What I'm Reading (Dec. 16)

By Chuck Dinerstein, MD, MBA — Dec 16, 2021
Annapurna – goddess of food, Christmas trees, phrases I may or may not miss next year, and do our inner cycles embody our “self?”
Image courtesy of hrockhardin on Pixabay 

“As the legend goes, the primordial deities Parvati, mother of the natural world, and her husband Shiva, who possessed the power of destruction and creation, brought sacred balance to the Universe through their union. However, a rift developed when Shiva began to belittle Parvati’s work of tending to humanity’s material wellbeing. So one day, much to the surprise of Shiva, Parvati vanished.”


From Aeon, a short video, How the Hindu myth of Annapurna, goddess of food, connects sustenance with spirituality



“Quarter Pine Farm grows Christmas trees. They and 15 thousand others (sort of) like them are the source of close to 25 to 30 million real Christmas trees every year. While 15 different varieties were possibilities, it is most likely that you bought a Fraser fir with a $75 or so price tag.”

We paid $135 out in Long Island for a tree; in the city, you may want to take out a mortgage. That said, surely it is the season to consider the economy of Christmas Trees. From EconLife, The Life of a Christmas Tree: From Seedling to Six-Footer

“The saying it’s a “bones day” / “no bones day” was created by TikTok user @jongraz about Noodle, his thirteen-year-old pug. In the video, he tests whether Noodle has “bones” (or energy) to get up from bed, or “no bones” (no energy) to get jazzed for the day ahead. The lighthearted—and frankly, adorable—TikTok video series got people to not only assess their pets’ bones levels for the day but also whether they, too, had bones or no bones.”

As we near year’s end, the lists of the top whatever are beginning to emerge. Here are some phrases we “discovered” this year. I do not know about you, but several could well be seen in the rearview mirror, in my opinion. From the blog by Grammarly (an app for grammar checking), The Most Memorable Words and Sayings of 2021

“Think back to a recent episode in which you felt as if you were being true to yourself. How would you describe what you did? Perhaps you would say that you ‘trusted your guts’ or ‘followed your heart’, rather than ‘thinking with your head’. You might also assume that these idioms involving the guts or the heart belong to an outdated folklore – that they are a poetic rather than a scientific expression of what’s happening when we tap into our sense of self. Yet, emerging scientific evidence increasingly suggests that being aware of who you are – being self-conscious – really does depend, not just on processes in your brain, but also on what’s happening deep in your viscera.”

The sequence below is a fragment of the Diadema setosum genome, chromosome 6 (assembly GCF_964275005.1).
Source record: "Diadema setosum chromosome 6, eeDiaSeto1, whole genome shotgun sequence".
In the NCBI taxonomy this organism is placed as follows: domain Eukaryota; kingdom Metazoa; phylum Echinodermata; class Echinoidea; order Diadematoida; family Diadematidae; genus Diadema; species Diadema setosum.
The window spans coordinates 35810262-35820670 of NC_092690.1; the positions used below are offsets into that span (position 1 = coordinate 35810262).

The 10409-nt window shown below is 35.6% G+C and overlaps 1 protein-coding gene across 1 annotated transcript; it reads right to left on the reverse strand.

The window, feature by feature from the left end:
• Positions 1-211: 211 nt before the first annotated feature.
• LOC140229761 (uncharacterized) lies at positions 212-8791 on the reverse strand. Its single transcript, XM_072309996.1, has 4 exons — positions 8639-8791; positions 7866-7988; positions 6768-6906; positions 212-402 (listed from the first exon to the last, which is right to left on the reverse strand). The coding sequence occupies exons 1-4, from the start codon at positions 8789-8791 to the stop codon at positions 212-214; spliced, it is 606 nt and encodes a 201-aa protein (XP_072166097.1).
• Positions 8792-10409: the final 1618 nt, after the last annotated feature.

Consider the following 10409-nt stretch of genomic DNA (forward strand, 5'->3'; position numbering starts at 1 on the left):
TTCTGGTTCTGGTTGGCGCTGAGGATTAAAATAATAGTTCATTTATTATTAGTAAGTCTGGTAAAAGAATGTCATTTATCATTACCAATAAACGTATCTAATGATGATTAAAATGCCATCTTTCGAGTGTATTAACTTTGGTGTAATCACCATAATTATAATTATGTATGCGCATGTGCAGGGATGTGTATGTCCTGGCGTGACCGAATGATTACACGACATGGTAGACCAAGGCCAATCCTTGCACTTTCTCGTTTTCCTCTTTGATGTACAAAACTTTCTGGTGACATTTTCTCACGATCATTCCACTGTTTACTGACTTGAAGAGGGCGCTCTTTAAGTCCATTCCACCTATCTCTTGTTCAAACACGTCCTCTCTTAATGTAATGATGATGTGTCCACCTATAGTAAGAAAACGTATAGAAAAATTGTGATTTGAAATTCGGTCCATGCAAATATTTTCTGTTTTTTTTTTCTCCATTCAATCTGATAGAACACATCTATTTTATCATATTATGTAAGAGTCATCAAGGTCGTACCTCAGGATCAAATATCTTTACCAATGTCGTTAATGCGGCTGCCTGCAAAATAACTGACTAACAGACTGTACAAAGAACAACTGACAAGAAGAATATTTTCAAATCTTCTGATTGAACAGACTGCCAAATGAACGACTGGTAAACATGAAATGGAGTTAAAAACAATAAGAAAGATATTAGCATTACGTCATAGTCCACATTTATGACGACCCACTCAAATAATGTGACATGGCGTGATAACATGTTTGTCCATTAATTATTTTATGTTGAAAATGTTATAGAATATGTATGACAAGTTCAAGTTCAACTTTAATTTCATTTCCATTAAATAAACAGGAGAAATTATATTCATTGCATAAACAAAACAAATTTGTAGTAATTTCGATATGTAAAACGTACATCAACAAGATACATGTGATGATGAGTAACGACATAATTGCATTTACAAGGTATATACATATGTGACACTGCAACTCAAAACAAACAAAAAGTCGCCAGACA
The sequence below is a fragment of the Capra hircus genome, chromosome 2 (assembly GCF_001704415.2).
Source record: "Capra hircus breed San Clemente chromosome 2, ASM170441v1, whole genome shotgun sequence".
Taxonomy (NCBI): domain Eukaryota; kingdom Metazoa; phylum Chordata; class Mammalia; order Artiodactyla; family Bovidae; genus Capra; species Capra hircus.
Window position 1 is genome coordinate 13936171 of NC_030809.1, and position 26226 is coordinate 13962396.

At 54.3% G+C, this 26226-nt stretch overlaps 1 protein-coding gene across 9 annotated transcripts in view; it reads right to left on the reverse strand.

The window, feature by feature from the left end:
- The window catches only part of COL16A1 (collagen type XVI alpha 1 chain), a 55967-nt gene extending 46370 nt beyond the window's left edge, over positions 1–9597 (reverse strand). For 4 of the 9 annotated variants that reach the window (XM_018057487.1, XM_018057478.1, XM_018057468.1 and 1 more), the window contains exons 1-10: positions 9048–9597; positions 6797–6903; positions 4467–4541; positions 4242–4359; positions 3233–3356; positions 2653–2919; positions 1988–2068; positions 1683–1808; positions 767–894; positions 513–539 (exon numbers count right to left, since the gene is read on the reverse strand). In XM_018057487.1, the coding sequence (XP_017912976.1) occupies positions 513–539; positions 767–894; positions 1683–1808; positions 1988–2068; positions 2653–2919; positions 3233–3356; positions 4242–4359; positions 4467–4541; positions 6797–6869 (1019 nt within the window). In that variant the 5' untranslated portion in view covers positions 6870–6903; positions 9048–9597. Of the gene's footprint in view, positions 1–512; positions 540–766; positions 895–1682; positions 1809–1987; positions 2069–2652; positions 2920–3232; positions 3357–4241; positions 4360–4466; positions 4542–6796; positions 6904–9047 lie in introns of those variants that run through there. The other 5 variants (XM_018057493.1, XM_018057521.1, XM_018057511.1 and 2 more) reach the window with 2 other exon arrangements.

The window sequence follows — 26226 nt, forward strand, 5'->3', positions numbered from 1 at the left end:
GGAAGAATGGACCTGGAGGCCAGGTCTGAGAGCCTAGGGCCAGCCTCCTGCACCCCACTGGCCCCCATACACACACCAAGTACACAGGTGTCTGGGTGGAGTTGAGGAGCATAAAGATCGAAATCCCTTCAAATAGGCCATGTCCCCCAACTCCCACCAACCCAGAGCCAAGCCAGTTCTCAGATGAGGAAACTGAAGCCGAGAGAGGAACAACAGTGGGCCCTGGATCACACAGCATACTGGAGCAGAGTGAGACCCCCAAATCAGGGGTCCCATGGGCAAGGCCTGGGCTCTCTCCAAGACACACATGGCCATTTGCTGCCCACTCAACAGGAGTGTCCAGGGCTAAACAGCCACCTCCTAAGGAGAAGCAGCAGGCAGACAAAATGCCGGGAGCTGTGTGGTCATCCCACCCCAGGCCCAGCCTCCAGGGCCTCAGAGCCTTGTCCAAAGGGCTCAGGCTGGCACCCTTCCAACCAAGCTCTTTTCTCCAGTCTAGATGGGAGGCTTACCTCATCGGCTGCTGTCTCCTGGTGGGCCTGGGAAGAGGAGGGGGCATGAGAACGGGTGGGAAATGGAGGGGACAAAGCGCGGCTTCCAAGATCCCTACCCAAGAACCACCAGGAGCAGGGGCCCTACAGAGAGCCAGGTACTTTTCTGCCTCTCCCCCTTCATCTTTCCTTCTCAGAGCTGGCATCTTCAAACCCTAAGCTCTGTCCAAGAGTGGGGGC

Our world, in a personal sense, comes from our sensory experiences. Watching my young grandson, I can see as he struggles to understand how to control his hands and feet, to become embodied. Embodiment grounds are “self” in many ways beyond the linguistic, as this article points out. Interestingly, while embodiment is the initial grounding of self, Eastern religions use our ability to control our breathing and other visceral autonomic processes to free ourselves and discover our unembodied soul. From Psyche, A stable sense of self is rooted in the lungs, heart and gut

Let’s talk about being a physician.

“People go into medicine to save lives. They believe that they will use their demonstrated intelligence and skills to make a difference. Unfortunately, modern medicine is ever more about turning physicians into box checkers. CPT codes, checklists, facility mandates, perpetual boards … a physician quickly loses control of their working day unless they are weird freaks who do extensively more work to retain control. And beyond that the average physician becomes enculturated to this much earlier.”

My generation escaped a few years ago, but this rings so true. Please take a minute to read it all. From Marginal Revolution, What is Wrong with Physicians

Chuck Dinerstein, MD, MBA

Director of Medicine

Dr. Charles Dinerstein, M.D., MBA, FACS is Director of Medicine at the American Council on Science and Health. He has over 25 years of experience as a vascular surgeon.

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